1:05:30 TW: I mean, I will say from doing a lot of the editing that somehow I have become believe it or not, a more concise speaker who says “uh” less. It’s a long journey, it’s a lifelong journey, but that’s actually been a benefit. I am the same way when I talk to people about the podcast, I honestly regularly come back to… I just learn so much from getting to dive in to any one of these topics for a focused amount of time. Whether it’s just with the two of you, because it’s a topic or whether we have a guest who’s on that’s great. I mean at one point we said, “Are we gonna run out of topics?” Our topic list is growing faster than we can put out shows. So the answer is no, but it really is both fun and super, super educational, to be on every one of these.

1:06:22 MH: Yeah. I agree. I think this podcast is for me just a continuing expression of that kid on Christmas Eve that Erik was talking about. It’s profound that I could walk into a room of analytics people and say, “Hi everyone.” And half of them might turn around or recognize who’s talking. That or drunk helps on the Measure Slack. So either, either way. I’ll take whatever I could get. But yeah, the guests we’ve had, the conversations, the knowledge I’ve gained from the show and the relationships with people all over the world that I’ve been exposed to through the podcast, I think, I guess it doesn’t surprise anyone that’s it about the people for me, but that’s how it always works. But yeah, I think 100 episodes in if Jim doesn’t keel over of like a stroke from all the work he does to keep this thing alive…

[laughter]

1:07:23 MH: We’ll keep this thing rolling. Well, I wanna say thank you to all of our listeners who submitted questions, and a big thank you to everyone who got their questions answered on the show today, but all of you are people who are near and dear to us. Thank you for being with us through all these episodes, we’re excited to see where Episode 101 onward goes from here. And I think I definitely speak for all of the folks who submitted questions, and for my two co-hosts, Moe and Tim, when I say be that kid on Christmas Eve or whatever gift-giving holiday you celebrate ’cause you know not everybody celebrates that one. And get out there and keep analyzing.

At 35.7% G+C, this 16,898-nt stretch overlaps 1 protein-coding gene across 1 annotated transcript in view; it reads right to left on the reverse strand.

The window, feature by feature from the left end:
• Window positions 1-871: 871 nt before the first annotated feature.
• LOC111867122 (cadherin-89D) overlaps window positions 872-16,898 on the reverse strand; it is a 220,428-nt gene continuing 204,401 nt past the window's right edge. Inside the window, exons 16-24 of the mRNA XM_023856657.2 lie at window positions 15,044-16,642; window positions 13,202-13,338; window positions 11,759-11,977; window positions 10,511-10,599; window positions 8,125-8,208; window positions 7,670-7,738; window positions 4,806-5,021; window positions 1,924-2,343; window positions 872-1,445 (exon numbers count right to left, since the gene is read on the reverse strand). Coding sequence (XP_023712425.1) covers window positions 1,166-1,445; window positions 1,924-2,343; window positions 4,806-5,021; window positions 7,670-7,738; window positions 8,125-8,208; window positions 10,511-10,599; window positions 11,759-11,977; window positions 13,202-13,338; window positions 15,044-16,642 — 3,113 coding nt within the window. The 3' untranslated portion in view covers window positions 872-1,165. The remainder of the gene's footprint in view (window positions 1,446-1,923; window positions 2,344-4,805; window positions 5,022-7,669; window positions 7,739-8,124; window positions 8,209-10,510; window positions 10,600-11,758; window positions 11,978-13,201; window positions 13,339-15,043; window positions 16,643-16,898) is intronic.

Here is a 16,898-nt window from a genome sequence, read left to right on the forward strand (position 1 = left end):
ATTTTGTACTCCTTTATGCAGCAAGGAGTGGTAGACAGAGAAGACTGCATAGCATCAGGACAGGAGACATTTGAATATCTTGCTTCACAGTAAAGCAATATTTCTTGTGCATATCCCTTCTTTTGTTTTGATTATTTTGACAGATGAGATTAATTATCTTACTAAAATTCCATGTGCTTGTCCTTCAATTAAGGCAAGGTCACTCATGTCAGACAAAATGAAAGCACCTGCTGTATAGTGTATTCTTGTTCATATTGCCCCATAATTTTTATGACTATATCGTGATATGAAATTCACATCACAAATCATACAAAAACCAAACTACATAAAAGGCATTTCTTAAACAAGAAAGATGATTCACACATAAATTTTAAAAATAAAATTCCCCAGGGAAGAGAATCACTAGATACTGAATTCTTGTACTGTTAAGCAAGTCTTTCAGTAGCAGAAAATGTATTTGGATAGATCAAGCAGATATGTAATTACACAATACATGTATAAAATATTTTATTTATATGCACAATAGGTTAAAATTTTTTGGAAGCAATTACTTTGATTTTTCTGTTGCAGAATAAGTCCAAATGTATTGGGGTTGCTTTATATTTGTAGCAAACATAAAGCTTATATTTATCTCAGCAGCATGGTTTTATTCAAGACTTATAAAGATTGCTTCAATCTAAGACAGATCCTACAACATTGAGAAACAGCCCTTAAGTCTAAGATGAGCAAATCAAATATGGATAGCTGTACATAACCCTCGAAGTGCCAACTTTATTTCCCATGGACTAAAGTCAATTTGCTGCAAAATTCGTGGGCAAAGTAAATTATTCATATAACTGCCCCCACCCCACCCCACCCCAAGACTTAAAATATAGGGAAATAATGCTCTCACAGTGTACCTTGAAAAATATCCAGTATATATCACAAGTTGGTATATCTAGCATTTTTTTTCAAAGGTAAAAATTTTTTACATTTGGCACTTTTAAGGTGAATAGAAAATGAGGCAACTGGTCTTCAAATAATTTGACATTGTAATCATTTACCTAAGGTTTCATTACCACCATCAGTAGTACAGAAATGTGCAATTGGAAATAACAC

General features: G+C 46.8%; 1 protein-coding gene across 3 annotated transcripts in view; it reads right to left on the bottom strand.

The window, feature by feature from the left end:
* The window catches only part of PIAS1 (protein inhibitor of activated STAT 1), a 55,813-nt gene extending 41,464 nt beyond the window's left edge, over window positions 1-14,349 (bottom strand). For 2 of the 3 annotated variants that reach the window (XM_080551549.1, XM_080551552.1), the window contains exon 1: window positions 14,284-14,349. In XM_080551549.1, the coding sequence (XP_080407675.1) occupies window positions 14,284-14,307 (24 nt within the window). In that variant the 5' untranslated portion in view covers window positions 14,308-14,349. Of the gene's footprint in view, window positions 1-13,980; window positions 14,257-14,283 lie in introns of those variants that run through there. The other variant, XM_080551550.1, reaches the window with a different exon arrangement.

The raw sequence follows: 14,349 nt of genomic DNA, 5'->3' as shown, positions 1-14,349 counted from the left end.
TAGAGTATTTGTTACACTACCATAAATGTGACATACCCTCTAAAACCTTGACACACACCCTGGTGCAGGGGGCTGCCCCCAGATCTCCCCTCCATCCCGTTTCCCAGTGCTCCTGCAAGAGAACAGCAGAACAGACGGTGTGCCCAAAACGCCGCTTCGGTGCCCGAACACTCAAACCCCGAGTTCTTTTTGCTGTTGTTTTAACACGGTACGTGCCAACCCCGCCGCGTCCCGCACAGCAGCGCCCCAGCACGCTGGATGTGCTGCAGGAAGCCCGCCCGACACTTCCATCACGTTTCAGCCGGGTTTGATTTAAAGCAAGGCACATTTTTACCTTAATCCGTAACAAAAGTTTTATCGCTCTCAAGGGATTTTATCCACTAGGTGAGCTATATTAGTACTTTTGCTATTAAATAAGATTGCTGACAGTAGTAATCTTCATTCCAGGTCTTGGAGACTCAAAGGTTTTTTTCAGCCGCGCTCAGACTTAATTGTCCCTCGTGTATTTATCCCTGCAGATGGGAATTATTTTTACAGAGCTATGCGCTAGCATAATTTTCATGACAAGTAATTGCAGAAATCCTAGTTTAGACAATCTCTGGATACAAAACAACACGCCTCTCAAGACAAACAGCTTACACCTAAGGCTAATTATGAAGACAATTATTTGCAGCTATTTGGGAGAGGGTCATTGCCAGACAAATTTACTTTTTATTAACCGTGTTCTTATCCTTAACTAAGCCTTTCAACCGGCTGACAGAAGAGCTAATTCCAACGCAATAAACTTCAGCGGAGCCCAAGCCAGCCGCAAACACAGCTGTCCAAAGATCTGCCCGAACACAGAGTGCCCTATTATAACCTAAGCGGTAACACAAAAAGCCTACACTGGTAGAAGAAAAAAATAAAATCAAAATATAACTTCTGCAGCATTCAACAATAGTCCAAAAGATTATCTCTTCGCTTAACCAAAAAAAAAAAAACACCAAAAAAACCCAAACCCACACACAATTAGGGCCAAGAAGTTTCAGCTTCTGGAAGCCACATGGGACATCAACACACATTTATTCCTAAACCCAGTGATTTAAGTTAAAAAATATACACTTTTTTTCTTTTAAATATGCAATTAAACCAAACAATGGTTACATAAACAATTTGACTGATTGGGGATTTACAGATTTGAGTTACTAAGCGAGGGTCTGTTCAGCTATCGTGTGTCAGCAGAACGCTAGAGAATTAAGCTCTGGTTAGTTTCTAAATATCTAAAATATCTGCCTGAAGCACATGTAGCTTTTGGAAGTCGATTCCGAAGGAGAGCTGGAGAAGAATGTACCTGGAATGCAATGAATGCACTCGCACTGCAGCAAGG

[music]

1:08:14 Announcer: Thanks for listening, and don’t forget to join the conversation on Facebook, Twitter or Measure Slack Group. We welcome your comments and questions, visit us on the web at analyticshour.io, Facebook.com/analyticshour, or @AnalyticsHour on Twitter.

[music]

1:08:35 JT: So smart guys want to fit in. They made up a term for analytics. Analytics don’t work.

[music]

1:08:43 MH: I don’t want that on my conscience.

[laughter]

[music]

1:08:48 MK: Where’s Tim gone?

1:08:49 MH: He went to go get another beer.

[chuckle]

1:08:53 MH: Tim is not like…

1:08:54 MK: Trustworthy?

1:08:56 MH: I don’t know, we’re a 100 episodes in and sometimes I question his outtake choices. Now it comes out.

[music]

1:09:04 MH: You’re an elder statesmen, Tim.

[music]

1:09:06 MK: I though that there was gonna be sarcasm there, I’m impressed with you.

1:09:10 TW: Oh, did that not come across as sarcasm?

[music]

1:09:15 MH: You’re supposed to start Tim, it was directed at you.

[music]

1:09:18 TW: It’s really gonna come down to whether marketers who, if you go…

1:09:22 MH: Even your dog disagrees with you, Tim.

[music]

1:09:27 MH: Okay, then. No, I’ve got something to say but I ways kinda getting, let Moe go first.

1:09:30 MK: No, you go first ’cause I kinda zoned out a little bit.

1:09:33 MH: Okay.

[music]

1:09:35 TW: You’re not even drinking your water.

1:09:38 MK: I know but it could work great for me getting both of you to mutually…

[music]

1:09:43 TW: If you haven’t connected your mobile device to a desktop, then get the fuck out on IoT.

1:09:49 MK: No, but okay.

[music]

1:09:52 TW: You know what? If I jump in and start every time and then you’re like, “Yeah, Tim’s always fucking over talking on Moe.”

1:10:00 MK: Well, I feel like I jumped in and started a lot this time so I was trying to be like…

1:10:03 TW: No, you’ve done it like 7% of the time. I’m still gonna sound like an asshole who’s mean to you.

1:10:09 MK: You are not an asshole that’s mean to me.

1:10:12 TW: Aww.

1:10:12 MK: I’ve got lots of evidence. You said something nice to me in the last episode.

1:10:15 TW: I still think you should answer this question first.

[music]

1:10:19 TW: Rock, flag and eagle! Rock, flag and eagle! Rock, flag and eagle!

[music]